When design principles are applied to strategy, the success rate for innovation dramatically improves. What is Design Thinking and how can it be used to cultivate valuable consumer experiences?
Design Gives Competitive Advantage
According to a 2015 assessment by the Design Management Institute, design-led companies such as Apple, Coca-Cola, IBM, Nike, Procter & Gamble and Whirlpool have outperformed the S&P 500 over the past 10 years.
What has given these global industry leaders their competitive advantage?
The answer, according to the author of Design and Business, Roger Martin, lies in “their ability to engage in the task of continuously redesigning their business…to create advances in both innovation and efficiency”. What these companies have in common is that they have pushed design beyond the mere making of objects. They have learned how to think like designers, and applied design principles to their workplace, strategy development and organisational change.
So what is design thinking and how can it be applied to your business? To find out more, we spoke to Carla Pietersen, founder of the Techno Park based co-working space, WorkShack, and active business consultant in the area of design thinking.
What is Design Thinking?
Carla Pietersen describes design thinking as “an approach that uses design tools and methods for creative problem-solving”. At its core, this innovative approach is human-centric. In other words, it advocates focusing on the people for whom a business solution is being created and the human need behind it. In order to create the ideal solution, design thinking integrates human desirability with that which is technologically feasible and economically viable.
Building on the Stanford University-based Hasso Plattner Institute’s conceptualization of design thinking, Pietersen outlines the following five key phases that make up this “non-sequential and iterative process”:
1. Empathize: set aside your own biases and gain an empathetic understanding of the problem that you are attempting to solve in order to understand the users’ and their needs. Typically, through some form of user research.
2.Define: by means of collaborative method to explore and synthesize observations in order explain the fundamental problem and to describe the user requirements and experience as a whole.
3. Ideate: view the problem in different ways and brainstorm, or ideate, as many methods or ideas as possible to solve the users’ needs. Shortlist the best ideas.
4. Prototype: bring the ideas to life, test practicality and investigate how users’ feel about the product. Typically, through producing low-cost, scaled-down versions of the product, or certain features found within the product.
5. Test: thoroughly test the complete product using the best solutions. This phase could reveal further insights that redefine the problem, provide further insights about users, or provide verification that the prototype meets users’ needs.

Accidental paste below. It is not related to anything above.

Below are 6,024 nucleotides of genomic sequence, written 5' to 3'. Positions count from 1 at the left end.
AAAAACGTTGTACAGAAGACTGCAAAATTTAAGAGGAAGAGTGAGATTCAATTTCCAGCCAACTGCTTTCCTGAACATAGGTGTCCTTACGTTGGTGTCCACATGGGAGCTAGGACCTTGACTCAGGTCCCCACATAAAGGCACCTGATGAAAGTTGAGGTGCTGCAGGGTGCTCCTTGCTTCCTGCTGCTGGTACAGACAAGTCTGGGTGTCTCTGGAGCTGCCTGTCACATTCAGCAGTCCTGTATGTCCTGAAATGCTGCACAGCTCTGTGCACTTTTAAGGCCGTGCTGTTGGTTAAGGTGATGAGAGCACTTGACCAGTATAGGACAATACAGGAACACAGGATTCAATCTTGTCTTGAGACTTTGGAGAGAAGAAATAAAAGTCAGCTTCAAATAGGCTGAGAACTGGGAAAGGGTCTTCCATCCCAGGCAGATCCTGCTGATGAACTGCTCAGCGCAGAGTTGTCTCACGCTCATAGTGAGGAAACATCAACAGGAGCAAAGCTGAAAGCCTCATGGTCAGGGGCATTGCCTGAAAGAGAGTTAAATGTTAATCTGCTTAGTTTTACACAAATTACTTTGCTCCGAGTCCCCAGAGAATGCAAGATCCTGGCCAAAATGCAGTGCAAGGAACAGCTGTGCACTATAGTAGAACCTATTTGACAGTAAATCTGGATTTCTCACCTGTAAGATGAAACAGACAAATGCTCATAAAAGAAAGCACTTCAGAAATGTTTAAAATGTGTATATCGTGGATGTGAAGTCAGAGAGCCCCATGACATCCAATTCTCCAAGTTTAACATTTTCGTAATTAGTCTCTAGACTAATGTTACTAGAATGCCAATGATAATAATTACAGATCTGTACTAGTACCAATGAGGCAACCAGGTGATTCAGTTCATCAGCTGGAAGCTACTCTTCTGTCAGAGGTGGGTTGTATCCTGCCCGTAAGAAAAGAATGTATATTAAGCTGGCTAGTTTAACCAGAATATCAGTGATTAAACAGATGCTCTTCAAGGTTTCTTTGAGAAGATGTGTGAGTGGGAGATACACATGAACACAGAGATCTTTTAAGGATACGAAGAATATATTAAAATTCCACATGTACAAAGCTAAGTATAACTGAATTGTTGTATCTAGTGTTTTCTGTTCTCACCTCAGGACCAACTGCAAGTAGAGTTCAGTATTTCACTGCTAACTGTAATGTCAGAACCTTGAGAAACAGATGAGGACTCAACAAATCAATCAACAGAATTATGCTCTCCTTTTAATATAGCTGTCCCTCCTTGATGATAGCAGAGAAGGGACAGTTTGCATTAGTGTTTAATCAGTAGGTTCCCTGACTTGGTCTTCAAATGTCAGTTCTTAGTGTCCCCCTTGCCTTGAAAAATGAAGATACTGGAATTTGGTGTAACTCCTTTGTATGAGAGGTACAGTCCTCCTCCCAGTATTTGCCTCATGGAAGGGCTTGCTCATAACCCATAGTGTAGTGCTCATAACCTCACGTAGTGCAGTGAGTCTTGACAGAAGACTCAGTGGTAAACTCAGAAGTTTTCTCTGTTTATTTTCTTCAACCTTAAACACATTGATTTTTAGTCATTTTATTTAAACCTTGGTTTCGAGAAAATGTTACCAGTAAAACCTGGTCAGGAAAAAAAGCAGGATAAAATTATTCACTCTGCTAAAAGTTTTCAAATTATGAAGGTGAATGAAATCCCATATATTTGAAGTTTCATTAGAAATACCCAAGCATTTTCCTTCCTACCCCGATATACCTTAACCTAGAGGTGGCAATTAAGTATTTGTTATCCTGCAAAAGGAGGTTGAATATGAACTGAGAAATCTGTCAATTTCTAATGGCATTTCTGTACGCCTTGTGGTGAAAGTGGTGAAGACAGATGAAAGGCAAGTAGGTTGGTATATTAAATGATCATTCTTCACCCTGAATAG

Design In Practice - Work Happy at WorkShack
WorkShack provides a collaborative, shared office space in DataVoice House, Techno Park. According to Pietersen, the mission behind WorkShack is to put members’ needs at the core of everything the company does.
We try to create memorable experiences that our members are able to connect with. We’re all about optimising the workspace so that they can work happy and be productive. Besides having all the office amenities and services they need, our members get to plug into a stimulating, multidimensional business environment, conceived for today’s workforce, where we strive to foster creative collaboration, networking and a sense of belonging.
In order to achieve the above, Pietersen and her team apply the design-thinking approach to create enduring experiences that all members can identify with.
We apply continuous and active listening so we can gain valuable insight into what our members or target market actually find to be essential contributors to a positive and happy work experience. We identify key moments that matter in this experience and organise our service-offering around these needs.
Find Out More
As noted by Linda Naiman, “the purpose of design, ultimately, is to improve the quality of life for people and the planet.” The WorkShack approach is just one example of how design is used to create meaningful and long-lasting experiences for consumers. The approach can be used to lead, manage, create and innovate, and be applied to systems, procedures, protocols, and customer/user experiences.
If you want to find out more about Design Thinking, or are looking for a cool new location to set up shop, contact Carla Pietersen at firstname.lastname@example.org.